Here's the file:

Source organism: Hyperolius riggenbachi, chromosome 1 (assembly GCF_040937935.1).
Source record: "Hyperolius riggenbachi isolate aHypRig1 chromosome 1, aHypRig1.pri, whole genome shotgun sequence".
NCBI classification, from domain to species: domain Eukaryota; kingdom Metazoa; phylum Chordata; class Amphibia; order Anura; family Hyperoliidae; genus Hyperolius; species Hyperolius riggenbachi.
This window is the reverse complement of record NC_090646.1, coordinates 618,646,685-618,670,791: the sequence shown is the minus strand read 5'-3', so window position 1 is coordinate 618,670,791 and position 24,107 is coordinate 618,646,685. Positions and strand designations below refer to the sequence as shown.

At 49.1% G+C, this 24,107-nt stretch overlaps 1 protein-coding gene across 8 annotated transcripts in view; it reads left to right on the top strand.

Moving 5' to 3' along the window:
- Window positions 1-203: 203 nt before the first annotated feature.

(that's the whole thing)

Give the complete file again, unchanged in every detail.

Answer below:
Source organism: Hyperolius riggenbachi, chromosome 1 (assembly GCF_040937935.1).
Source record: "Hyperolius riggenbachi isolate aHypRig1 chromosome 1, aHypRig1.pri, whole genome shotgun sequence".
NCBI classification, from domain to species: domain Eukaryota; kingdom Metazoa; phylum Chordata; class Amphibia; order Anura; family Hyperoliidae; genus Hyperolius; species Hyperolius riggenbachi.
This window is the reverse complement of record NC_090646.1, coordinates 618,646,685-618,670,791: the sequence shown is the minus strand read 5'-3', so window position 1 is coordinate 618,670,791 and position 24,107 is coordinate 618,646,685. Positions and strand designations below refer to the sequence as shown.

At 49.1% G+C, this 24,107-nt stretch overlaps 1 protein-coding gene across 8 annotated transcripts in view; it reads left to right on the top strand.

Moving 5' to 3' along the window:
- Window positions 1-203: 203 nt before the first annotated feature.